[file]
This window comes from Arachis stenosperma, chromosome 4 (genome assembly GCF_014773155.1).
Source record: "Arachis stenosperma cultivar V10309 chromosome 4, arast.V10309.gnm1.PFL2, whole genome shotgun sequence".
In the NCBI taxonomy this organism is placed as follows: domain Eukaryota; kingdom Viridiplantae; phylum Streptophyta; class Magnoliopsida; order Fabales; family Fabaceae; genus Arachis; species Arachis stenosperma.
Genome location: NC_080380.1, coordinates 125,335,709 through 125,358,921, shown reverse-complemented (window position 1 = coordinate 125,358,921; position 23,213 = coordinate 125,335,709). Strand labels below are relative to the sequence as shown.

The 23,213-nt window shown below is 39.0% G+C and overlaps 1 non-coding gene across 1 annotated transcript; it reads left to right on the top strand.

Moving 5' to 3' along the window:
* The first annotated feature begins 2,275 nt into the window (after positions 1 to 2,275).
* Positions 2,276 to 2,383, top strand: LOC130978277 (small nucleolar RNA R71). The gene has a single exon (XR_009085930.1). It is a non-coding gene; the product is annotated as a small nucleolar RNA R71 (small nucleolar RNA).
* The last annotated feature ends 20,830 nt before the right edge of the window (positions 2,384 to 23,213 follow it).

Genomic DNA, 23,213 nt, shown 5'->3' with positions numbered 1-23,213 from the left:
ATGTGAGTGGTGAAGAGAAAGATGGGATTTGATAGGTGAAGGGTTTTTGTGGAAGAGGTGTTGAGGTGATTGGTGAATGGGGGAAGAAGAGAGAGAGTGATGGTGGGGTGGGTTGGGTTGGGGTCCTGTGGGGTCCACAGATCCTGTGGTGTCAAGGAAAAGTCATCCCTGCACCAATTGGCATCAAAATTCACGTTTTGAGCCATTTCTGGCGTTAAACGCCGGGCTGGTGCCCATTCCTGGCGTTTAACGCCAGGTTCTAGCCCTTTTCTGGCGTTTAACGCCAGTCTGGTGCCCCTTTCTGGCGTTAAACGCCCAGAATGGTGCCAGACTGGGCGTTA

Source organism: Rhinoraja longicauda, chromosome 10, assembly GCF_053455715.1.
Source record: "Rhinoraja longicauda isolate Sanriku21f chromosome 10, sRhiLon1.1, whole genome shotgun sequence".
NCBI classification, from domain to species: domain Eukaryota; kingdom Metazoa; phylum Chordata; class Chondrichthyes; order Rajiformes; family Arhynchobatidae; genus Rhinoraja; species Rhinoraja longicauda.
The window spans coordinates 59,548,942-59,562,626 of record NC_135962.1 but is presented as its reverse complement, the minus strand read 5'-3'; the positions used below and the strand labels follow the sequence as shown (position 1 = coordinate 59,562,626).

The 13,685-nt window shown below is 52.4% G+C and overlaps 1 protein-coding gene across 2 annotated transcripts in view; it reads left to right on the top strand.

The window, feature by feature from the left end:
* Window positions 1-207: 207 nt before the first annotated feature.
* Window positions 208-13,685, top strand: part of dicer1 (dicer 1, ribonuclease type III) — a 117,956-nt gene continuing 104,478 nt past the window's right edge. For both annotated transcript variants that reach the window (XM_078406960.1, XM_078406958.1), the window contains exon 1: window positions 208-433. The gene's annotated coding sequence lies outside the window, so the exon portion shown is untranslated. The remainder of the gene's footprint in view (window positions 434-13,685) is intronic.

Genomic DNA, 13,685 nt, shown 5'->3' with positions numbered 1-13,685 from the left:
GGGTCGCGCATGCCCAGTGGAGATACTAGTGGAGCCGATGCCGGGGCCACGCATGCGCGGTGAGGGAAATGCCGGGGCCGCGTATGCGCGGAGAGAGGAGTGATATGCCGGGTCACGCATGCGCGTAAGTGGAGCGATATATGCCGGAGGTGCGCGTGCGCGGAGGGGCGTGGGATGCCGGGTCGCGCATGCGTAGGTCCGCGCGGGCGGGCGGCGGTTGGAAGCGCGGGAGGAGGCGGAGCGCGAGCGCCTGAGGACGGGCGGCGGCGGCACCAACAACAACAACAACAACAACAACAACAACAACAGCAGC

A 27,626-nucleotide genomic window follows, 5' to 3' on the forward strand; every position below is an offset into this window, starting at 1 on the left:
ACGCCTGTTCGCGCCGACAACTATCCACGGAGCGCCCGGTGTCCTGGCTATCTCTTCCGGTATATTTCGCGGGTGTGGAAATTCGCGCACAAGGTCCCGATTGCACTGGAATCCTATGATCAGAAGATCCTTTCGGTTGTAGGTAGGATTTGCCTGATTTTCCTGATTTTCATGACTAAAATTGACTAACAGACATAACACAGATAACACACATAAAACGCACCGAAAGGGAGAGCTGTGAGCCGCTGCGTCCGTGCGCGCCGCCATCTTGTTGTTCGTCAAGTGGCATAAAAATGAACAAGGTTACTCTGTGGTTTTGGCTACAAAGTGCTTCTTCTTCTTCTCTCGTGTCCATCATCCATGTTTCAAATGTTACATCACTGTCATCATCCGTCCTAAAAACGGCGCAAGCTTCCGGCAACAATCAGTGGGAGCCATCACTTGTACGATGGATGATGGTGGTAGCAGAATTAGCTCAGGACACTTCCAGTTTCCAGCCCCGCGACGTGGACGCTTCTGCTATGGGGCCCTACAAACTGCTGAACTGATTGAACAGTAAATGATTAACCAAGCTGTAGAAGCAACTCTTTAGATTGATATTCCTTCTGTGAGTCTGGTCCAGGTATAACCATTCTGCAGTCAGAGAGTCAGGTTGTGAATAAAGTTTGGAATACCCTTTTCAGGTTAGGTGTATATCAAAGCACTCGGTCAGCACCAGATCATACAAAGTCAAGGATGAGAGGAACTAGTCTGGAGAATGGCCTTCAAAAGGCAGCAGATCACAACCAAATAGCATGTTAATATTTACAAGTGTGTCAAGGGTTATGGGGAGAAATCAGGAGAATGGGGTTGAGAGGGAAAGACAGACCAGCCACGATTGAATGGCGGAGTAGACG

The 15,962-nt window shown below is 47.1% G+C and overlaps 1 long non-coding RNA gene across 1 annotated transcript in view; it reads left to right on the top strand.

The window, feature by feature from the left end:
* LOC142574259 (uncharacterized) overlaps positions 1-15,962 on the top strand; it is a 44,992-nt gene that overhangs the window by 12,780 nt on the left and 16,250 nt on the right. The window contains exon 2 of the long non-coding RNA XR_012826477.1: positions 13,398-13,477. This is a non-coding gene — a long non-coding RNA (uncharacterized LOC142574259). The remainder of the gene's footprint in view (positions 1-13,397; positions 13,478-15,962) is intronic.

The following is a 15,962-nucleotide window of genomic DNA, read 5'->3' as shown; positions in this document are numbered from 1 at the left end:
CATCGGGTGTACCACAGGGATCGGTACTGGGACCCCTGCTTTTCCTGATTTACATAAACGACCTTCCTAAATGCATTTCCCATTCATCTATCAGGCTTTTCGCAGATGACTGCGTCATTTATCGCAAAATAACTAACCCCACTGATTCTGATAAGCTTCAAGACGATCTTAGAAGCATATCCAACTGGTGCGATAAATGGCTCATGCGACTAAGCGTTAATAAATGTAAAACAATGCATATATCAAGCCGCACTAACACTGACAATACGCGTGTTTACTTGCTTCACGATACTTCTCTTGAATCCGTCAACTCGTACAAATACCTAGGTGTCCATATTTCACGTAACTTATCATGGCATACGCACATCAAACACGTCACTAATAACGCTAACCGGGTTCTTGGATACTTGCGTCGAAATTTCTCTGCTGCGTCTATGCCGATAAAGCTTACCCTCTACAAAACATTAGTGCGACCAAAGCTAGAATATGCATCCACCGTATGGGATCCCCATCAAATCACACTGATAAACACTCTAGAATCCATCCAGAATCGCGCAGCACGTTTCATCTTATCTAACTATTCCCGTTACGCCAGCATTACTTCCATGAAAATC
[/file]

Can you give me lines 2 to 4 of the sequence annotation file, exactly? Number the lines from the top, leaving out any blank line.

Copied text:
Source record: "Arachis stenosperma cultivar V10309 chromosome 4, arast.V10309.gnm1.PFL2, whole genome shotgun sequence".
In the NCBI taxonomy this organism is placed as follows: domain Eukaryota; kingdom Viridiplantae; phylum Streptophyta; class Magnoliopsida; order Fabales; family Fabaceae; genus Arachis; species Arachis stenosperma.
Genome location: NC_080380.1, coordinates 125,335,709 through 125,358,921, shown reverse-complemented (window position 1 = coordinate 125,358,921; position 23,213 = coordinate 125,335,709). Strand labels below are relative to the sequence as shown.